In November 2016, Brin was ranked No. 13 on Forbes‘ “Billionaires” list, and No. 10 among U.S. billionaires who made the list. According to Forbes.com, as of November 2016, Brin’s net worth was $37.9 billion. As director of special projects at Google, Brin shared the company’s day-to-day responsibilities with Page, who served as Google’s CEO, and Eric Schmidt, executive chairman of the company.

Elon Musk

Elon Musk became a multimillionaire in his late 20s when he sold his start-up company, Zip2, to a division of Compaq Computers. He achieved more success by founding X.com in 1999, SpaceX in 2002 and Tesla Motors in 2003. Musk made headlines in May 2012, when SpaceX launched a rocket that would send the first commercial vehicle to the International Space Station. He bolstered his portfolio with the purchase of SolarCity in 2016, and cemented his standing as a leader of industry by taking on an advisory role in the early days of President  Donald Trump‘s administration.

Angela Lee

Angela is assistant dean of the Samberg Institute for Teaching Excellence at Columbia Business School and a former McKinsey consultant. Looking at the investing landscape, she was appalled at the lack of women investing and felt it was limiting the innovation economy. She founded 37 Angels, an angel investment network that trains women to invest in early stage start-ups. The network fund Angela is a sought-after expert on CNBC, Bloomberg TV, and Fox Business Network and is regularly featured in media outlets such as Huffington Post, Forbes, and Fast Company. Entrepreneur Magazine recognized Angela as one of Six Innovative Women to Watch in 2015, and Alley Watch named her as one of 100 NYC Tech Influencers You Need to Know.

Yin Lin 

Yin Lin, along with co-founder Lisa Wang, is the force behind SheWorx, a global collective of female entrepreneurs with programs in New York, Los Angeles, London, Singapore, and Tel Aviv. SheWorx has been recognized as the leading female entrepreneur event series, having launched in 6 global cities, reached over 20,000 women, and curated 100 dynamic round tables and summits providing women with actionable business strategies and access to top mentors and investors. Previously, she co-founded a design and development agency that consulted early stage startups to build out their brand and technology at their most critical juncture. Clients that have leveraged their expertise have gone on to raise over $ 27M in venture funding. She was an associate Techstars, one of the most selective technology accelerators in the world.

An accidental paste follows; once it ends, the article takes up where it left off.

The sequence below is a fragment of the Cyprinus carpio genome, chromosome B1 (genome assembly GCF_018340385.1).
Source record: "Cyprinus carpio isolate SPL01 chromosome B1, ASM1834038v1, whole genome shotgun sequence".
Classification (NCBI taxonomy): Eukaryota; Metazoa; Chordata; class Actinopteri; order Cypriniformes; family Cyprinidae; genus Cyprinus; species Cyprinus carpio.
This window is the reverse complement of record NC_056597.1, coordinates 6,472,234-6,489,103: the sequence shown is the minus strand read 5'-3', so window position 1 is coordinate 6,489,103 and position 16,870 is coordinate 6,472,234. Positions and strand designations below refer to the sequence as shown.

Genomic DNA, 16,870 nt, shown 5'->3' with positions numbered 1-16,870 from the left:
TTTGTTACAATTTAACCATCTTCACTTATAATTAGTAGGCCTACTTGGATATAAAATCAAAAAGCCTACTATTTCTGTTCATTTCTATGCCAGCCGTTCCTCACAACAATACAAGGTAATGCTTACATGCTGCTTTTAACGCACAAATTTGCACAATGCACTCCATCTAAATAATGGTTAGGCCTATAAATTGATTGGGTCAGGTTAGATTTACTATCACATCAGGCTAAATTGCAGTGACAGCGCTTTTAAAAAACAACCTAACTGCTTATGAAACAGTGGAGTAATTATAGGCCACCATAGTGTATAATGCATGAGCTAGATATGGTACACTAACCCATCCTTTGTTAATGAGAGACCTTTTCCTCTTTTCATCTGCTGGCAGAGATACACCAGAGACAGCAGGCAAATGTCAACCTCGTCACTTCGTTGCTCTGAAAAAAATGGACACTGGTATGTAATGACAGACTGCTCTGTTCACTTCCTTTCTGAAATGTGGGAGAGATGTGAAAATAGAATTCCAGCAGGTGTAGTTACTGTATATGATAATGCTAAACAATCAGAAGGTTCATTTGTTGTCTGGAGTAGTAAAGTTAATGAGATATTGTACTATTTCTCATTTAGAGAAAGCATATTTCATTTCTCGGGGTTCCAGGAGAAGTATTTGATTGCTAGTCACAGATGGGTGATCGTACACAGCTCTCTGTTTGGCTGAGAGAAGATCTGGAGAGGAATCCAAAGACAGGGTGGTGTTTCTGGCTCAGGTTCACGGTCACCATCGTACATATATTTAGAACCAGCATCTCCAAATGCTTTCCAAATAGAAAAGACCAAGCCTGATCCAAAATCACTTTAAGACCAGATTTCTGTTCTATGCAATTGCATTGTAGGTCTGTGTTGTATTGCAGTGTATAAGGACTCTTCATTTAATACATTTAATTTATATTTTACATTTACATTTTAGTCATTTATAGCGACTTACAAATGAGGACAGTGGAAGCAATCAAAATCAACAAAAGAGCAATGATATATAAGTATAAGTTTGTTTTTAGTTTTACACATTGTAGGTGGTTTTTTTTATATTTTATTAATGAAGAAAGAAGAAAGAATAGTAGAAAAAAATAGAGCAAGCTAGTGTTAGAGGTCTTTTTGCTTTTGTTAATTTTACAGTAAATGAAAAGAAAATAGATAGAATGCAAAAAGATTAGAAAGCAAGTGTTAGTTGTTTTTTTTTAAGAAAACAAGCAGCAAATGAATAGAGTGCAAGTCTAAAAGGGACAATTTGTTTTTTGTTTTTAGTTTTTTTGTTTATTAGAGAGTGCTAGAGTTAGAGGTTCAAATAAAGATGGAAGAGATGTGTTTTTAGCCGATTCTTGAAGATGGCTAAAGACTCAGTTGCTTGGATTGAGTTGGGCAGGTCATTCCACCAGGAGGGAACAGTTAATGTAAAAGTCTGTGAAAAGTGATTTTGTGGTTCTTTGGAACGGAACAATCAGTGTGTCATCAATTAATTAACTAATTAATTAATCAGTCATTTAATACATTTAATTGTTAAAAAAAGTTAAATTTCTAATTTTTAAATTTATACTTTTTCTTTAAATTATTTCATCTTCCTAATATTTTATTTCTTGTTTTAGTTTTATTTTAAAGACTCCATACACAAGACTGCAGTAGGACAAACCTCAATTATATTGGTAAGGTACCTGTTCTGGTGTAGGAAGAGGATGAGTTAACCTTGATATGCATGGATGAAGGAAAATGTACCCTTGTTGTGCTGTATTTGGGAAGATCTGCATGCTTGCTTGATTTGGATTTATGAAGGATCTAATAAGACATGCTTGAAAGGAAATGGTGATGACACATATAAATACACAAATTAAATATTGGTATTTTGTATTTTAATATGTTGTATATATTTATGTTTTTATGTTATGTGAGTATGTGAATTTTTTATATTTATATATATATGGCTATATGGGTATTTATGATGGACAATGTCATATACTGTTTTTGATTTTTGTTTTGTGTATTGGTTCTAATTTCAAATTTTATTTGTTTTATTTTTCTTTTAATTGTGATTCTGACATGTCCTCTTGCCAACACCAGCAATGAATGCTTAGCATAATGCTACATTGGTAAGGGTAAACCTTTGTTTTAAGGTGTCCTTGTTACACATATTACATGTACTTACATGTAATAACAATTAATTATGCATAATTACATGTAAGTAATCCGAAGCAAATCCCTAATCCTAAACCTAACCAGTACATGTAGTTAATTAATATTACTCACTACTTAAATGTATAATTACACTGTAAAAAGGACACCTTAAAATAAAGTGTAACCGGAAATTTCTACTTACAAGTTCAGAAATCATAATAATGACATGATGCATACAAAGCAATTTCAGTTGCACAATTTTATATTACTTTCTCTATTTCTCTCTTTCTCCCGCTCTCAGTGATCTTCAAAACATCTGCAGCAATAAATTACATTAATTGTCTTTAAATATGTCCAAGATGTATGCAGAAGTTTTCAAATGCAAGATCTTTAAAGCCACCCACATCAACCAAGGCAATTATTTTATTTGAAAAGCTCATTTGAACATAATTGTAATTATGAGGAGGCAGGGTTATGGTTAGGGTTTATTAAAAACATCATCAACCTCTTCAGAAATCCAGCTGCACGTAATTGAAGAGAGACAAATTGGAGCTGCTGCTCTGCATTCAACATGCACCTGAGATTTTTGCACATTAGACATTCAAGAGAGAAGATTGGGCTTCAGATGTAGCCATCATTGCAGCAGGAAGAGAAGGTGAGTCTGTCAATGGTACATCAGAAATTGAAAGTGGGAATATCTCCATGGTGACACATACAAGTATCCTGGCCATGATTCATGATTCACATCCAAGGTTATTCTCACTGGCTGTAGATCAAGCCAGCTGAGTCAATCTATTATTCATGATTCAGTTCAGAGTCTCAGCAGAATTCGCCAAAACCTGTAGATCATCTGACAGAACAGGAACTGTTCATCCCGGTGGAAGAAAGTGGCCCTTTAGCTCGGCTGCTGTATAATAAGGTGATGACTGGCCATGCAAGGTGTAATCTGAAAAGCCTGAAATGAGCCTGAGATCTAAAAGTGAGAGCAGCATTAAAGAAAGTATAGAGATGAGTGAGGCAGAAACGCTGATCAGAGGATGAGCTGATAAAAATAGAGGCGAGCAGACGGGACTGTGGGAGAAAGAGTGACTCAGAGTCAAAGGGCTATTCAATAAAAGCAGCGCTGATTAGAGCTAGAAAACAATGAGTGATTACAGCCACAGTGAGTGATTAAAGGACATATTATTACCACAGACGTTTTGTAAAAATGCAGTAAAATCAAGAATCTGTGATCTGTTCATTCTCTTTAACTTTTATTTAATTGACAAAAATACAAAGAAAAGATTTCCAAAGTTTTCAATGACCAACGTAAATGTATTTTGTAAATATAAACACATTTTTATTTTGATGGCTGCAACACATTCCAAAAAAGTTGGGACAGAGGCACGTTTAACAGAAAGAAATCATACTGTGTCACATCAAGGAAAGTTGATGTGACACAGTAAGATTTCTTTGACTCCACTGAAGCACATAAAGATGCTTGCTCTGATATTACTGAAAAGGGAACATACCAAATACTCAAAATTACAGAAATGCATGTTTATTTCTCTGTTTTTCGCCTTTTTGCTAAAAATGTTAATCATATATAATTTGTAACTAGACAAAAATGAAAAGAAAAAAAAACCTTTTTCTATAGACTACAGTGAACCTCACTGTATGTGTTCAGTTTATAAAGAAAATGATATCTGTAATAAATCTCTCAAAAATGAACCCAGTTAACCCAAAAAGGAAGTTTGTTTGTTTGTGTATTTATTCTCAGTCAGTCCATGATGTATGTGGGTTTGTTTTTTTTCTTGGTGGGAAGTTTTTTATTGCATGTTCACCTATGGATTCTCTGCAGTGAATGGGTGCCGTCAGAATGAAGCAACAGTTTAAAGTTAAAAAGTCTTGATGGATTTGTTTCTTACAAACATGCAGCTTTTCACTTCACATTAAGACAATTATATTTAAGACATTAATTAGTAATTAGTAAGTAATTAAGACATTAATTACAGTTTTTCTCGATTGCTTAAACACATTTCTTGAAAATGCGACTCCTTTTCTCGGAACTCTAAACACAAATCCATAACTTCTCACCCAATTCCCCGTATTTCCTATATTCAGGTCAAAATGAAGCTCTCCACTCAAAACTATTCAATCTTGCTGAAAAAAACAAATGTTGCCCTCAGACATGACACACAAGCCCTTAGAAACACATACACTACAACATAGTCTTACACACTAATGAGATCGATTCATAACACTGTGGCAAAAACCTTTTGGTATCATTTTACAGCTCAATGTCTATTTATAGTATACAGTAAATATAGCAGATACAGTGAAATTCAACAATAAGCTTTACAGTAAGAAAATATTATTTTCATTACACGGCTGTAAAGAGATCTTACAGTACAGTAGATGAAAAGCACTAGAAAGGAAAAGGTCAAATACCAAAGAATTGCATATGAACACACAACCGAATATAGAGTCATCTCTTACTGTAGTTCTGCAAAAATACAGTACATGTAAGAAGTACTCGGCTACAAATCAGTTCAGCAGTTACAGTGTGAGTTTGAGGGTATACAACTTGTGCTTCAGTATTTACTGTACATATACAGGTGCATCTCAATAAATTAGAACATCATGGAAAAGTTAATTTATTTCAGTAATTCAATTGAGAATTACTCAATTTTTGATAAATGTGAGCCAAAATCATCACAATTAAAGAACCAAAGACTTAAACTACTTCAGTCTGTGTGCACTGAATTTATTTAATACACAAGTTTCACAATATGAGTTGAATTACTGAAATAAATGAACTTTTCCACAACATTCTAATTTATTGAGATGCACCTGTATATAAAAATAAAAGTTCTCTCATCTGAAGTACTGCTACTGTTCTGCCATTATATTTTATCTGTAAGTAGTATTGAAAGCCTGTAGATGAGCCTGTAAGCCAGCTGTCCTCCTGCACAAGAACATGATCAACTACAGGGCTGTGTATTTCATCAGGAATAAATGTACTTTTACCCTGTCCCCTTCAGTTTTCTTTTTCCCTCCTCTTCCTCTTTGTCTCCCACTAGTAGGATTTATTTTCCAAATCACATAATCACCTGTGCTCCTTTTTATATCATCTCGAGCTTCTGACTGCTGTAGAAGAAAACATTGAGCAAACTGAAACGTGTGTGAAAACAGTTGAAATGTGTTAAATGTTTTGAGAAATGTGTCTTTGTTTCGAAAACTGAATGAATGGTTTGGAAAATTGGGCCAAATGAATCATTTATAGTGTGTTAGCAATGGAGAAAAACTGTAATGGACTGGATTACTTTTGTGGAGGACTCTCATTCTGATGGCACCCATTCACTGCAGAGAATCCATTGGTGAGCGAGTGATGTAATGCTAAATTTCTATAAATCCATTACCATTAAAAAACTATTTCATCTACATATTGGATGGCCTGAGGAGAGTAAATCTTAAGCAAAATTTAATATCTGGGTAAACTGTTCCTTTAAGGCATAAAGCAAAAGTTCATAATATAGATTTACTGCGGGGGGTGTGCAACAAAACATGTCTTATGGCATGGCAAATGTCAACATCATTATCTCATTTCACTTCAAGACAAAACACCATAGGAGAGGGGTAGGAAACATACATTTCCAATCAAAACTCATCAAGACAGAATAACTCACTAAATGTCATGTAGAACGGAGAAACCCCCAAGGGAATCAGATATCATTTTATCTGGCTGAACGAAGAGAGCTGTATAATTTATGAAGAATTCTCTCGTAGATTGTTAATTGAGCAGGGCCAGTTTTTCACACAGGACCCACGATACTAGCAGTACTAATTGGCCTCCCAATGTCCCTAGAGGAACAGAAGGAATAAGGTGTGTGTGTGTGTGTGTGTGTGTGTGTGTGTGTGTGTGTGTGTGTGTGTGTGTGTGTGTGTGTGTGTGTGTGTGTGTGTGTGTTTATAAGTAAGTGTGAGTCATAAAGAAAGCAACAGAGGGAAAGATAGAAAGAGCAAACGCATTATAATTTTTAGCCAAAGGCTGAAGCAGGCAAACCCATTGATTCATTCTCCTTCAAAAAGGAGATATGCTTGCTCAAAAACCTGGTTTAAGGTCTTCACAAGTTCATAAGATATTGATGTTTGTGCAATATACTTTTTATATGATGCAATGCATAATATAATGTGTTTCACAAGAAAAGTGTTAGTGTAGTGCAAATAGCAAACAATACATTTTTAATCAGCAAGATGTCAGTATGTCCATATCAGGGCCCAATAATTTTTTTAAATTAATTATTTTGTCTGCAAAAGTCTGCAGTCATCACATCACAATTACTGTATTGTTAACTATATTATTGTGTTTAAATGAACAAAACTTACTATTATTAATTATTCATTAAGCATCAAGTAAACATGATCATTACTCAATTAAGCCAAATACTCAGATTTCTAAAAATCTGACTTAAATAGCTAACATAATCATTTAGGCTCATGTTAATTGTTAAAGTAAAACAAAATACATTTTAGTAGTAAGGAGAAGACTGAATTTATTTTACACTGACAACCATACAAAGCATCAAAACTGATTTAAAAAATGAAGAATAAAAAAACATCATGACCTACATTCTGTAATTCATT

Tanya Menendez 


Tanya Menendez started researching the problem of technology’s hurting rural jobs in Oaxaca, Mexico, while at college. Later, working with Matthew Burnett at the Brooklyn Bakery, she came up with the idea of a platform for entrepreneurs who make things. She and Matthew started Makers Row, which helps small manufacturers get the software, community, and production materials they need to keep up with change.

Maker’s Row has industry leading investors like Alexis Ohanian, Joanne Wilson, Comcast Ventures, Index Ventures, Kapor Capital, Expansion Capital and Melo7. To date, Maker’s Row has raised over $2.5M in venture capital. In 2015, Tanya was included in Forbes’ 30 Under 30, and has been named Business Insider’s Coolest People in Tech and one of PopMechanic’s 25 Makers Who Are Reinventing the American Dream.

Carolyn Rodz 

Based in Houston, Carolyn took a look at the burgeoning numbers of startup accelerator and incubators and saw something magical missing–women. She founded the Circular Board, the world’s first and largest digital accelerator for women entrepreneurs.

She currently is a board member for the Texas A&M Mays College of Business, a member of the Dell Women’s Entrepreneur Network, a United Nations Global Accelerator delegate, and TEDx speaker. Other honors include an American Express Micro to Millions award, Sam Walton Emerging Entrepreneur, and Entrepreneur Magazine 2016 “Woman to Watch.” She has been featured in Entrepreneur, Huffington Post, Fortune, Time, MSNBC and other national publications.

Reshma Shetty, co-founder, Ginkgo Bioworks

Reshma Shetty has raised over $151 million to re-engineer technology through cells.  Reshma has been active in synthetic biology for over 10 years and co-organized the first international conference in the field: Synthetic Biology 1.0. In 2008, Forbes magazine named Shetty one of Eight People Inventing the Future and in 2011, Fast Company named her one of 100 Most Creative People in Business. Reshma holds a Ph.D. in Biological Engineering from MIT.